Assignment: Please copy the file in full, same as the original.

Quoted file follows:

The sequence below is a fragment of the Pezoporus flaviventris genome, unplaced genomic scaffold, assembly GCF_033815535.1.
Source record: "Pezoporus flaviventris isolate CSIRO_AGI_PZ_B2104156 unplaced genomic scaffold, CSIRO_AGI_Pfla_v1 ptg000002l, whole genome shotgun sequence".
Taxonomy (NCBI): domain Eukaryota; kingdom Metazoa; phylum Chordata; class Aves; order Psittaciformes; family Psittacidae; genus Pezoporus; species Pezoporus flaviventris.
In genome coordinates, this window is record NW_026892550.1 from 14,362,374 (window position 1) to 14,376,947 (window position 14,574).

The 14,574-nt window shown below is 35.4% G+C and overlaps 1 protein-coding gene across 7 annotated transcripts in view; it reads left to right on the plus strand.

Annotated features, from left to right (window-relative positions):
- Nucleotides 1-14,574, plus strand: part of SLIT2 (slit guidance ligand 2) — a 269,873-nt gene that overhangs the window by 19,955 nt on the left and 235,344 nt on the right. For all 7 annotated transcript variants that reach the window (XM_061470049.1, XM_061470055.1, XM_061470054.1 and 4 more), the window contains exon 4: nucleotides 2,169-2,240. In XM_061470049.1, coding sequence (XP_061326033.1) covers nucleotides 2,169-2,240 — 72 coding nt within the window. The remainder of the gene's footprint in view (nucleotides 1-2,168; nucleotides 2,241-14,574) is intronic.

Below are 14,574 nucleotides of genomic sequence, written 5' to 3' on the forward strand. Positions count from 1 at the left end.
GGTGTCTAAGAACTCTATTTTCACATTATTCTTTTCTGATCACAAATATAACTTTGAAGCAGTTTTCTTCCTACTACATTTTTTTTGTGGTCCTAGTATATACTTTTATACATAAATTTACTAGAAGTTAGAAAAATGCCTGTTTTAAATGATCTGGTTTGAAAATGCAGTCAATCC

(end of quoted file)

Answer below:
The sequence below is a fragment of the Pezoporus flaviventris genome, unplaced genomic scaffold, assembly GCF_033815535.1.
Source record: "Pezoporus flaviventris isolate CSIRO_AGI_PZ_B2104156 unplaced genomic scaffold, CSIRO_AGI_Pfla_v1 ptg000002l, whole genome shotgun sequence".
Taxonomy (NCBI): domain Eukaryota; kingdom Metazoa; phylum Chordata; class Aves; order Psittaciformes; family Psittacidae; genus Pezoporus; species Pezoporus flaviventris.
In genome coordinates, this window is record NW_026892550.1 from 14,362,374 (window position 1) to 14,376,947 (window position 14,574).

The 14,574-nt window shown below is 35.4% G+C and overlaps 1 protein-coding gene across 7 annotated transcripts in view; it reads left to right on the plus strand.

Annotated features, from left to right (window-relative positions):
- Nucleotides 1-14,574, plus strand: part of SLIT2 (slit guidance ligand 2) — a 269,873-nt gene that overhangs the window by 19,955 nt on the left and 235,344 nt on the right. For all 7 annotated transcript variants that reach the window (XM_061470049.1, XM_061470055.1, XM_061470054.1 and 4 more), the window contains exon 4: nucleotides 2,169-2,240. In XM_061470049.1, coding sequence (XP_061326033.1) covers nucleotides 2,169-2,240 — 72 coding nt within the window. The remainder of the gene's footprint in view (nucleotides 1-2,168; nucleotides 2,241-14,574) is intronic.

Below are 14,574 nucleotides of genomic sequence, written 5' to 3' on the forward strand. Positions count from 1 at the left end.
GGTGTCTAAGAACTCTATTTTCACATTATTCTTTTCTGATCACAAATATAACTTTGAAGCAGTTTTCTTCCTACTACATTTTTTTTGTGGTCCTAGTATATACTTTTATACATAAATTTACTAGAAGTTAGAAAAATGCCTGTTTTAAATGATCTGGTTTGAAAATGCAGTCAATCC